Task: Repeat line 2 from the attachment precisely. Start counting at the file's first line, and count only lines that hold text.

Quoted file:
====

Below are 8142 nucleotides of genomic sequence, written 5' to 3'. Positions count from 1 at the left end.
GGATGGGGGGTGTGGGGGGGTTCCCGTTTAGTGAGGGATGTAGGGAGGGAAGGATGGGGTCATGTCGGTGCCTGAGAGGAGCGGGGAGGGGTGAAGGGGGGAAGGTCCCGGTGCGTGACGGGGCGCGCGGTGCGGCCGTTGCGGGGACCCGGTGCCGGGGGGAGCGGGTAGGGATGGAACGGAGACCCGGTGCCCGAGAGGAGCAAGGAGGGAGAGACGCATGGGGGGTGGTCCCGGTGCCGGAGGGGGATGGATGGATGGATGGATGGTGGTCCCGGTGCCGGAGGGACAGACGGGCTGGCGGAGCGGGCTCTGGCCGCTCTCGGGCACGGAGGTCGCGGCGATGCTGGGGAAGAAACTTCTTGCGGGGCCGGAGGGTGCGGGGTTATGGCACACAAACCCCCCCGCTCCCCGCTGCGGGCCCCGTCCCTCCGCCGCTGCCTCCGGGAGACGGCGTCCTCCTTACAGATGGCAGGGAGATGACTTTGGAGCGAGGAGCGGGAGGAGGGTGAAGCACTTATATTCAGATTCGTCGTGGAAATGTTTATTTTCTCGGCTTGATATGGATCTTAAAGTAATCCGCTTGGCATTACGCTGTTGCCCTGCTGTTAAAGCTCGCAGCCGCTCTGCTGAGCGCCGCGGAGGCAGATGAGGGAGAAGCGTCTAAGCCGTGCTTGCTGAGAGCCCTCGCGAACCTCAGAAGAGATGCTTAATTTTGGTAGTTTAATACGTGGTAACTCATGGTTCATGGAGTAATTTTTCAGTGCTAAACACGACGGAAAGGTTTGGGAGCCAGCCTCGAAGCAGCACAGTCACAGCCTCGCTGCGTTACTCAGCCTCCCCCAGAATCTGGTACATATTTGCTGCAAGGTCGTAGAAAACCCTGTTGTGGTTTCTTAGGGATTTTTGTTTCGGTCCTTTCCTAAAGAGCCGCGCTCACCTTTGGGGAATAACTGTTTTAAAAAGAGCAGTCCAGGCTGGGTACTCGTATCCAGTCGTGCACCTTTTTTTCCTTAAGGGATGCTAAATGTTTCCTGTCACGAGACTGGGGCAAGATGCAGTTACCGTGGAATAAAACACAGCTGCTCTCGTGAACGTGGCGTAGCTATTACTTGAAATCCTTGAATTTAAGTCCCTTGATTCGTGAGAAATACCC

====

GGATGGGGGGTGTGGGGGGGTTCCCGTTTAGTGAGGGATGTAGGGAGGGAAGGATGGGGTCATGTCGGTGCCTGAGAGGAGCGGGGAGGGGTGAAGGGGGGAAGGTCCCGGTGCGTGACGGGGCGCGCGGTGCGGCCGTTGCGGGGACCCGGTGCCGGGGGGAGCGGGTAGGGATGGAACGGAGACCCGGTGCCCGAGAGGAGCAAGGAGGGAGAGACGCATGGGGGGTGGTCCCGGTGCCGGAGGGGGATGGATGGATGGATGGATGGTGGTCCCGGTGCCGGAGGGACAGACGGGCTGGCGGAGCGGGCTCTGGCCGCTCTCGGGCACGGAGGTCGCGGCGATGCTGGGGAAGAAACTTCTTGCGGGGCCGGAGGGTGCGGGGTTATGGCACACAAACCCCCCCGCTCCCCGCTGCGGGCCCCGTCCCTCCGCCGCTGCCTCCGGGAGACGGCGTCCTCCTTACAGATGGCAGGGAGATGACTTTGGAGCGAGGAGCGGGAGGAGGGTGAAGCACTTATATTCAGATTCGTCGTGGAAATGTTTATTTTCTCGGCTTGATATGGATCTTAAAGTAATCCGCTTGGCATTACGCTGTTGCCCTGCTGTTAAAGCTCGCAGCCGCTCTGCTGAGCGCCGCGGAGGCAGATGAGGGAGAAGCGTCTAAGCCGTGCTTGCTGAGAGCCCTCGCGAACCTCAGAAGAGATGCTTAATTTTGGTAGTTTAATACGTGGTAACTCATGGTTCATGGAGTAATTTTTCAGTGCTAAACACGACGGAAAGGTTTGGGAGCCAGCCTCGAAGCAGCACAGTCACAGCCTCGCTGCGTTACTCAGCCTCCCCCAGAATCTGGTACATATTTGCTGCAAGGTCGTAGAAAACCCTGTTGTGGTTTCTTAGGGATTTTTGTTTCGGTCCTTTCCTAAAGAGCCGCGCTCACCTTTGGGGAATAACTGTTTTAAAAAGAGCAGTCCAGGCTGGGTACTCGTATCCAGTCGTGCACCTTTTTTTCCTTAAGGGATGCTAAATGTTTCCTGTCACGAGACTGGGGCAAGATGCAGTTACCGTGGAATAAAACACAGCTGCTCTCGTGAACGTGGCGTAGCTATTACTTGAAATCCTTGAATTTAAGTCCCTTGATTCGTGAGAAATACCC